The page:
|Duration||Feb 2018, 4 days|
|Key Words|| Design Challenge
Imagine you are a music lover, and can play the piano pretty well. Everytime you enter a new school, the first thing you might want to figure out is whether there are available practice rooms or rehearsal spaces open for students. How could you find those resources? How could you know whether there are other people using that space at certain time?
I redesigned the online reservation experience for music lovers at Georgia Tech to reserve music rehearsal spaces in the new student center. With this design, users can easily match their time availability to space availability, and then make reservations accordingly.
Before starting to design, I drafted several research questions to push myself to think more about "why" rather that "what".Time was limited so I had to strictly control my time spent on background researches. I did the secondary research online to get a basic understanding of the problem space. Based on the initial research, I summarized a stakeholder map to help me better understand people involved in the reservation service. Meanwhile, I noticed that students outside the School of Music and its ensembles may be the most frequent user of my design, because they have the most limited resources with most flexible time schedule.
Mapping out the Stakeholders was one of the most important steps I've taken at this phase, because it helped me to sort out all the parties that would be influenced in the reservation action. Only by learning about their roles and needs, I could design the most efficient tool for both managemet teams and users.
Another important issue is, what are the existing methods to reserve a music rehearsal space? As I talked to more people, including but not limited to Georgia Tech, I began to know better about the strengths and pain points of existing systems in many universities. While other universities mainly use one method to reserve music spaces specifically, GT has three ways to get different music rehearsal spaces. Ironically, none of them is satisfying.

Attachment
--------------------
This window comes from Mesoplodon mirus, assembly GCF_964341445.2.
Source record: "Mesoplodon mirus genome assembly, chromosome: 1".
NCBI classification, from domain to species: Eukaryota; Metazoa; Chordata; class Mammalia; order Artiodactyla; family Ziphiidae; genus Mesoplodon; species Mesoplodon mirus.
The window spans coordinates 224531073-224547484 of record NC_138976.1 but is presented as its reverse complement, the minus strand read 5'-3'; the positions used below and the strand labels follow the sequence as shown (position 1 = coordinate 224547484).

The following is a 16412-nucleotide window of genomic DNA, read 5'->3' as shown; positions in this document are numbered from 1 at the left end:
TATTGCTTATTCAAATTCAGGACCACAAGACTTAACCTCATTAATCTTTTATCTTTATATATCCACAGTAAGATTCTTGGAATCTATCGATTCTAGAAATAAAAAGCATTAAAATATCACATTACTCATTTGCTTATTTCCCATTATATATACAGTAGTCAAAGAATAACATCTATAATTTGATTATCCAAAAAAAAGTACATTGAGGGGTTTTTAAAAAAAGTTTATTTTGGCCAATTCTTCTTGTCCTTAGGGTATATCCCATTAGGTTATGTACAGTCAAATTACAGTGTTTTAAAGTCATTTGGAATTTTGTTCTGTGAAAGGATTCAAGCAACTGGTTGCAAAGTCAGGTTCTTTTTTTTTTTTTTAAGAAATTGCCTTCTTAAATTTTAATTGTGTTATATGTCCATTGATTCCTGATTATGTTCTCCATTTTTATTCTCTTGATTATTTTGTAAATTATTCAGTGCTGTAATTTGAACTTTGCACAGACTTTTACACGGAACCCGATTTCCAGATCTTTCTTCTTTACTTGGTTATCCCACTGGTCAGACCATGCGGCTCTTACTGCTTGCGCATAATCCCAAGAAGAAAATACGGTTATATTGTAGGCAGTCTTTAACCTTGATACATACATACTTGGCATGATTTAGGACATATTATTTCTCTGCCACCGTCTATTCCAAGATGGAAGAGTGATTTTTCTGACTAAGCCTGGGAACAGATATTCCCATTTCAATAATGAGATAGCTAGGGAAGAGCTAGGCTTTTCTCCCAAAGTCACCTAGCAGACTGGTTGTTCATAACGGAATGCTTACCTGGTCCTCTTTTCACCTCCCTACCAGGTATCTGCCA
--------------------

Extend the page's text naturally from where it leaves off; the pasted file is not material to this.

So, what do users really need? I created three personas to represent three types of users I was designing for. This step enabled me to understand different using scenarios, so as to create a more inclusive design.
Apparently, different levels of users have different requirement in terms of music space requirement. But, what are their common goals? What are the necessities, and what are the "better to have" experiences ? I did affinity mapping to explore the data I collected, hoping to find out more insights.
The quick but useful research gave me three key insights for the design, and they became my guidelines in the ideation phase.
Let's reflect the existing music space reservation experience at Georgia Tech first:
I did two rounds of idea brainstorming during the whole design process. The first one was a "reversed assumptions" brainstorming before clear design goals were identified. This step let me have a wider range of crazy ideas without intervention of existing systems. Though some of the assumptions were defeated afterwards, some ideas generated in this period did gave me some inspirations. Then, with user's goals in mind, I did brainstorming session again.
During idea development, I kept user's goals in mind, and finally chose to design a web-based reservation service for music rehearsal spaces. This service will be a part of comprehensive GT reservation system, because users don't want distributed information. Instead of going back and forth between different spaces and time availability, my design enables users to directly get available rooms in their desired time slot. They can immediately tell where to start the reservation with my design, and the using steps are very simple:
Based on the sketched concept, I created an initial wireframe and asked users for feedbacks accordingly. This version only consisted of important steps that were necessary for users to complete a basic task.
I did a quick user test for the initial wireframe. Based on the feedback, the following design changes are made:
1. Use a vertical button bar on the left to replace the hamburger menu.Hamburger menu can help to leave the space clean, however, users don't know what it stands for at the beginning. :
2. Add "Space availability" as a new tab bar on the calendar.Even though users will start considering about time slot according to their own schedule, however, sometimes they will have specific room target and relatively flexible personal free time. For example, if a professor is going to reserve a large Complex music space for a Jazz talk, he will want to directly see the availability of the certain type.
3. Add "warning message" .If the user select a time slot under the "space availability" tab, it may sometimes conflicts with personal schedule. Also, there should be time restriction on every reservation, which is 4 hours, so as to make sure the limited resource can be utilized in an efficient way. Therefore, a "warning message" reminding users of the inappropriate time selection can make the system more robust.